Hopefully the weather and ocean currents are a little kinder to us this month than they were through most of Summer. Autumn is generally the most settled season, so the winds should back off and oceanic currents should stabilize at around 23°C.
In early February the inshore waters were all over the place and far too often the water temps dropped as low as 15°C. That has made for some very frustrating times for those who are into rock, beach or inshore reef fishing. Kingfish have continued to bite through late summer, although sometimes the kings have been a bit on the small side. Like last year, bigger predators such as cobia and marlin have been sporadic, although if the currents do end up settling in, there’s every chance that we’ll see some good cobes caught, just like last year. The good thing about cobia is that they can show up virtually anywhere at any time. They’ll venture into Brisbane Waters and Lake Macquarie as well as terrorizing beach fishos chasing tailor or jewies.
If all goes well, bream should be prolific along the rocks and beaches this month. It’s the time of year when they gather for their annual spawning run and some big fish can be amongst them too. Potholes and gutters that cut into the surrounding rock platform, broken boulder country and beach corners are very reliable bream hotspots through the Autumn months. Some excellent bream spots can be found at the southern end of Avoca Rocks, Pelican Point and Catherine Hill Bay, but really there’s no need to travel far from home. Any combination of sand, rock and foam covered water is worth investigating.
Top bream baits are fresh or salted tailor, bonito and mullet, pipis, beach worms and the good old blue pilchard. When buying a block of pillies the first thing I like to do is crack the block in half before it starts to thaw out and stick one half straight back in the freezer. The other half cops a liberal sprinkling of salt, so that as the pillies slowly thaw out the salt starts to toughen them up a bit. This way the pillies will stay on the hook for longer.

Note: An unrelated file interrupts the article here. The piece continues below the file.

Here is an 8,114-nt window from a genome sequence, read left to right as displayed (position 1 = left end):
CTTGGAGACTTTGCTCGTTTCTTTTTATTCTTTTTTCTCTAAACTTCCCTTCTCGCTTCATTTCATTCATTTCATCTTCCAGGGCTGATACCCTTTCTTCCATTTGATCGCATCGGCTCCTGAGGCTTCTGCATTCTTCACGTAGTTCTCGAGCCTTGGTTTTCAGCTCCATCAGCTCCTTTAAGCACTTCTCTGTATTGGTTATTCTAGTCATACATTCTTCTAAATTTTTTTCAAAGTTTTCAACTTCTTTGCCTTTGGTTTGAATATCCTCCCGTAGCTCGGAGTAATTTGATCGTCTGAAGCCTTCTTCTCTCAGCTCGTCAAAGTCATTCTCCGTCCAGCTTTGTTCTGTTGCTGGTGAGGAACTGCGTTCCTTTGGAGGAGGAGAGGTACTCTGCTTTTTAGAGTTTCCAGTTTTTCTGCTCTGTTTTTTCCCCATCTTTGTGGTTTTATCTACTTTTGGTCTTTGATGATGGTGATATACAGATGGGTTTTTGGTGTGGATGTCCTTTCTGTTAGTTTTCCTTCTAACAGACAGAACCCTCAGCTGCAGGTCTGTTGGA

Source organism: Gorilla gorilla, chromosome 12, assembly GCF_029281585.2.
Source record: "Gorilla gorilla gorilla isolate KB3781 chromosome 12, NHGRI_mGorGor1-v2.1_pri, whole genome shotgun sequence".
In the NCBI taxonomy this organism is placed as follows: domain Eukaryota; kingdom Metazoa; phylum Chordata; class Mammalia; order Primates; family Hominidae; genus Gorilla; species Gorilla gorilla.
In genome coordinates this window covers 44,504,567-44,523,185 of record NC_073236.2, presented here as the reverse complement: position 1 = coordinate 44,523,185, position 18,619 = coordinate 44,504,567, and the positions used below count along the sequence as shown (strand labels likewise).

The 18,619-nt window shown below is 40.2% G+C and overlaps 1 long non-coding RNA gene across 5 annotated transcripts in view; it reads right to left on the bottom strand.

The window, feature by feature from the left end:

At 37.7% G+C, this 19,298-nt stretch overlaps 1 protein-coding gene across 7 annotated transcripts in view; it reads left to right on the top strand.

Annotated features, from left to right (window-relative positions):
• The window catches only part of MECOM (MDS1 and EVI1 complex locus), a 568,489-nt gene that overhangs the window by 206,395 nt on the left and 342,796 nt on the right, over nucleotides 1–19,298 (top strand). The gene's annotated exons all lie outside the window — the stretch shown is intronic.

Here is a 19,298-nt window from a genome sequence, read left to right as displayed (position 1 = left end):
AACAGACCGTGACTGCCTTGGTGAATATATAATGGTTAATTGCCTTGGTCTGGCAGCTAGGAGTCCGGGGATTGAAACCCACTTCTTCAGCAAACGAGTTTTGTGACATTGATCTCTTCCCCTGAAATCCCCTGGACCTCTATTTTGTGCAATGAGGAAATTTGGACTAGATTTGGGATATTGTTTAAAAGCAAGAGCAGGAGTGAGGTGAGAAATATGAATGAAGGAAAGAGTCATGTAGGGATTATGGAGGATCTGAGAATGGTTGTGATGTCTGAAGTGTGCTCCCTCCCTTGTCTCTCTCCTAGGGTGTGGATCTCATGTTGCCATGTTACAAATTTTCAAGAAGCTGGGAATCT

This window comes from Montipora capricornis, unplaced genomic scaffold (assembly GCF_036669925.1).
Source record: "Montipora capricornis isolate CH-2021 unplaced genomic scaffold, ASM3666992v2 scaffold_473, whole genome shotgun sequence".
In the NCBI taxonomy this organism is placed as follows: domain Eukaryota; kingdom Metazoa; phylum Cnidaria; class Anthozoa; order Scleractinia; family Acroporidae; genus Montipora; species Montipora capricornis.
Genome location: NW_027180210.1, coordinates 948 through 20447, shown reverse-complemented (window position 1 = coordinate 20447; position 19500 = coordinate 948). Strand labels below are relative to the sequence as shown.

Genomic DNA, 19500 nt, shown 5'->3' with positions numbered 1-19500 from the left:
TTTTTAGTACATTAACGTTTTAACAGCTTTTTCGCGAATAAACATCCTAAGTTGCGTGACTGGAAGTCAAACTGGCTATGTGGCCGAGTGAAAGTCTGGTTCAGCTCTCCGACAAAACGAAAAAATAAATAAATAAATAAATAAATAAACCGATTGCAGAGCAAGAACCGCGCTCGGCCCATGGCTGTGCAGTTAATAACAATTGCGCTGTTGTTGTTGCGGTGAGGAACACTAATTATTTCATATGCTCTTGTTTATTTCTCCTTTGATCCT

An average sized pilchard can be cut into three reasonable bream baits, while bonito, mullet or tailor flesh should be cut into strips about 4cm by 2cm, leaving the skin on. Light 4kg mono, small sinkers and sharp size 2 to 1/0 hooks are right on the money for local rock and beach bream. I also reckon longer rods make it easier to set the hook on bream in the whitewater. So a light, whippy rod of at least three metres or more is suitable for the task.
Tailor, jewfish, salmon and whiting are other species that will be cruising the surf this month, with a chance of trevally, sharks and maybe a small snapper or good cobia here and there. Off the rocks, we should see some bonito, tailor, rat kings, frigate mackerel, drummer and blackfish. Even if you only really want to catch bream, it’s always a good idea to carry a couple of metal lures at this time of year, as frigate mackerel, bonito or tailor often show up when you’re not expecting them and they all make first class bream baits.
Brisbane Waters and Tuggerah Lakes should produce the goods this month, although we really could do with that all important rain to put a bit of colour into these waterways. I’ve often found Brisbane Waters to be quite reliable for school jewfish in March, especially around the new and full moon periods. Jewies can be found throughout the system at this time of year, but don’t overlook Erina and Narara creeks, as even fish of a reasonable size will make their way up into some shallow sections of the creeks in pursuit of mullet, herring and chopper tailor. Consequently, livebaits tend to do well on these jewies.
There shouldn’t be a shortage of bream and flathead in both estuaries through March. Once again, both species will be encountered almost anywhere. In Tuggerah Lakes, pay particular attention to the shallow water around the edges of the extensive weedbeds. Sandy pockets between the weeds are a favourite of local bream and this is where surface lures work well. One of my favourites is the 5cm SureCatch popper, but anything that floats up on top and is less than 80mm in length will be of some interest to the bream.
The other alternative is to head up one of the creeks and fish soft plastics around the snags. The good thing about this is the chance of running into some estuary perch. Right now, most perch should be around the middle reaches of the creeks, but once the weather starts to cool, the perch will slowly move out into the lakes and head over towards The Entrance or a few other “secret” spots around the lakes.Reads: 630